Learning Letters and Sight Words

Learning LettersIs Your Child Having Difficulty Learning Letters and Sight Words?

Some children have a very difficult time learning letters or sight words at an automatic level. Most of the time, learning letter names and sight words is a visual task. Letters or words are presented and the child recalls them from memory. This is not a successful approach for all children.

What can you as a parent do? Engage the brain in alternate ways.

Try cutting a moderate grade sandpaper into 5”x8” cards and writing the letters or sight words on a single card each with a large, wide sharpie. Then present each card to the child and have him/her trace the letter or word with one finger. Have him repeat the name of the letter or word while he traces with his finger. This provides visual, auditory, tactile and kinesthetic input and increases the child’s ability to learn and recall the letter or word. When inventing new ways to engage the child’s senses think of anything which will stimulate the child’s sense of touch (the skin on his finger, for example) as well as the child’s engagement of his muscles (the tracing of letters), the use of sound (both the sound coming into his ears, and the creation of the sound in his mouth and vocal chords), and the use of his eyes.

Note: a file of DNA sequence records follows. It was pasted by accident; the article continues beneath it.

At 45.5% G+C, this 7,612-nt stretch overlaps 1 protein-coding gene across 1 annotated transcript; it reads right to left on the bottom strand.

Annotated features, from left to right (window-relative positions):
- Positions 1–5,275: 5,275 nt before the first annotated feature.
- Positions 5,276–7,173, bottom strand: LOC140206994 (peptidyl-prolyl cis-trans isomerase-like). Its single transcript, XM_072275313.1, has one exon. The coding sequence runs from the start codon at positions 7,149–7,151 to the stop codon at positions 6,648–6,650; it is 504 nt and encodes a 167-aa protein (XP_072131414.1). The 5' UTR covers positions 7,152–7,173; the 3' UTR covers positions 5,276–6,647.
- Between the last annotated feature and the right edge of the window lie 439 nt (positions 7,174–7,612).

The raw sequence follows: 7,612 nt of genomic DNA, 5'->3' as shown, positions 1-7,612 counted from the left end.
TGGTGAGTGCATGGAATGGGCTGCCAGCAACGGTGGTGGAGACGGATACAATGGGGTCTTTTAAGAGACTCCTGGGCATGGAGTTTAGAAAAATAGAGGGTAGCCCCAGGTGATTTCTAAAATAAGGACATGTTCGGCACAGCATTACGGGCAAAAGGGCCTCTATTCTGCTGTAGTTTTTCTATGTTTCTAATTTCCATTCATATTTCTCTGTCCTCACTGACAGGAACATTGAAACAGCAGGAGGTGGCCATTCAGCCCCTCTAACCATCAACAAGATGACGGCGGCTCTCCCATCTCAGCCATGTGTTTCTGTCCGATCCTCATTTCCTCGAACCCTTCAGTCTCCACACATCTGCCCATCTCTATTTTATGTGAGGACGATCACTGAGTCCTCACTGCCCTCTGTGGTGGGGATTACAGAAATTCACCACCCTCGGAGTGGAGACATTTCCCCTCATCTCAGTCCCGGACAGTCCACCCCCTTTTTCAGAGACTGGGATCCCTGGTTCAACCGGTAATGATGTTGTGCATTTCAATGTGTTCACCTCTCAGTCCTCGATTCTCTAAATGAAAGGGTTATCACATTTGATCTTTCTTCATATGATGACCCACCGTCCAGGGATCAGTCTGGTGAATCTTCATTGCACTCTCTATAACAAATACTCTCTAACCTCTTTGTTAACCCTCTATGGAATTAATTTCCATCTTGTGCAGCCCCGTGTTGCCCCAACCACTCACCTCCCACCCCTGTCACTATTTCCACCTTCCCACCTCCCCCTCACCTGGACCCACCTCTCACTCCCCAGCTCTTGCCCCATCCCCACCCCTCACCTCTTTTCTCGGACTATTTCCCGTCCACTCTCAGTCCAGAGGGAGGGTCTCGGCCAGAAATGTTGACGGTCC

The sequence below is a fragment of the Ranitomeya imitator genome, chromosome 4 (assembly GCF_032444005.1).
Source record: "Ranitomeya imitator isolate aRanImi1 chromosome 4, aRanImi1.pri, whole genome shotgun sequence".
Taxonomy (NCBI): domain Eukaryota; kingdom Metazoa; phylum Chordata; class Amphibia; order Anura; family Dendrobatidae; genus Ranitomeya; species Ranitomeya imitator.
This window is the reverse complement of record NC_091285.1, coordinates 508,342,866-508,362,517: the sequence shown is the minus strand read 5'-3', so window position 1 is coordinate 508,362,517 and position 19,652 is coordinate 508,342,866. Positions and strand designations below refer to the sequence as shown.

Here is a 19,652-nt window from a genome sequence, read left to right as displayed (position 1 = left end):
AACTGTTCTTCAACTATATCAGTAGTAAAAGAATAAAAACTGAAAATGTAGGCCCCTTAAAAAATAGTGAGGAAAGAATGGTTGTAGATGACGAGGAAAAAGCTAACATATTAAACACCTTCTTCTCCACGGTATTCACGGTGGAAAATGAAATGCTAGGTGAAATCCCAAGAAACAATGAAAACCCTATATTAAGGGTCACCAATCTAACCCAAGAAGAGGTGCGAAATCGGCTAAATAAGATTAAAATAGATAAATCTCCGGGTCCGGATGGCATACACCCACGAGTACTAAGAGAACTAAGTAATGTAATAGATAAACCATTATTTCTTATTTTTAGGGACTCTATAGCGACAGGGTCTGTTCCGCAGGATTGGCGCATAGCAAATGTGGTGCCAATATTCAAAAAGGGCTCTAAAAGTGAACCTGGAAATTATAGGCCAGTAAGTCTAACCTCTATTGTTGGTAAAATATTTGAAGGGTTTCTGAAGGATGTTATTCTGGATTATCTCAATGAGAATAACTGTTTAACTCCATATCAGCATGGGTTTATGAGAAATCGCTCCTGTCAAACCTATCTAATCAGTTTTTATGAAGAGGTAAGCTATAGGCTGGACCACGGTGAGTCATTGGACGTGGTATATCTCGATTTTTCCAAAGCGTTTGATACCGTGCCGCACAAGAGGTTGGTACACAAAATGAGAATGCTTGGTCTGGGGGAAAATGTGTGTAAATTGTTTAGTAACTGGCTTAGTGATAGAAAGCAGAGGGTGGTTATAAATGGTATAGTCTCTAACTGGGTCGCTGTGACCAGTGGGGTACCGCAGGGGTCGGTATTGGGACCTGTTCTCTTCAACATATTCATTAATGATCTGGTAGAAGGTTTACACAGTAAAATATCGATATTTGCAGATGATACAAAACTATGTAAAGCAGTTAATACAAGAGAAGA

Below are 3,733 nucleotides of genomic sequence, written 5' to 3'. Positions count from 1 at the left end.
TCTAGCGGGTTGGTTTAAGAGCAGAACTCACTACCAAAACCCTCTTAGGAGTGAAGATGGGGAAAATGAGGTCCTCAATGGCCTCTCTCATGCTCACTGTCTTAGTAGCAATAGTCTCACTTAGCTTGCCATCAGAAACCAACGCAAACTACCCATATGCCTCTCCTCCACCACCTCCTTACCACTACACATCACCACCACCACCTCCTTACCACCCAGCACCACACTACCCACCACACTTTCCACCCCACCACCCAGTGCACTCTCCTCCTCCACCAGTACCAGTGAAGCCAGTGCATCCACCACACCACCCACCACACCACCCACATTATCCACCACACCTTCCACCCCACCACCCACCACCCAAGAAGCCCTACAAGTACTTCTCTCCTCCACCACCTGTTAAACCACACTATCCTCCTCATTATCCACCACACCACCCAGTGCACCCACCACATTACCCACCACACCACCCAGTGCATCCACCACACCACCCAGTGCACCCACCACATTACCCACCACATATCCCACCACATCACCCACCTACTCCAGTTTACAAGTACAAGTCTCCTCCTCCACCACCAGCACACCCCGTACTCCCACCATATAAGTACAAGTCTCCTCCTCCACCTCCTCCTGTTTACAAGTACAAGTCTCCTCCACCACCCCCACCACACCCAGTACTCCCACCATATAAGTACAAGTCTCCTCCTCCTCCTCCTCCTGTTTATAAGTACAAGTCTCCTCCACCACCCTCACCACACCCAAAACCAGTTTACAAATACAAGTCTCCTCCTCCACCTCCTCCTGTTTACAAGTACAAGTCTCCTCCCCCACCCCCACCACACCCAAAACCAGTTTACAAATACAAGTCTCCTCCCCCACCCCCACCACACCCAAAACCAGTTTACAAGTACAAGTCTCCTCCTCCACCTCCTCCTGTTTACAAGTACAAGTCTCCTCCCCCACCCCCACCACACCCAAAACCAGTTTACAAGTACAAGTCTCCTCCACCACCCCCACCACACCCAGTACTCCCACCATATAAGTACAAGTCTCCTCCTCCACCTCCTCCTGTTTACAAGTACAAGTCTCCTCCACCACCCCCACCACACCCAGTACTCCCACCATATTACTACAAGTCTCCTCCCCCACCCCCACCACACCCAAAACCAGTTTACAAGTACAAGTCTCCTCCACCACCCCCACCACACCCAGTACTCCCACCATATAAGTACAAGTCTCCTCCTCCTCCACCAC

Pinterest has a million ideas for multi-sensory engagement and letter learning.

Another cute idea is to get a small plate of sand (or salt) for the child to trace letters (or words) into. Fingerpaint is also a way to engage the child visually, kinesthetically, and tactilely. Singing songs or using commercially available learning tools which demonstrate the letter sound for your child, also work to engage the auditory parts of the brain.

Donna B. Amberman of Capital District School Psychology specializes in independent evaluations, child development, ADHD & second opinions in Albany, Troy, & Saratoga, NY.
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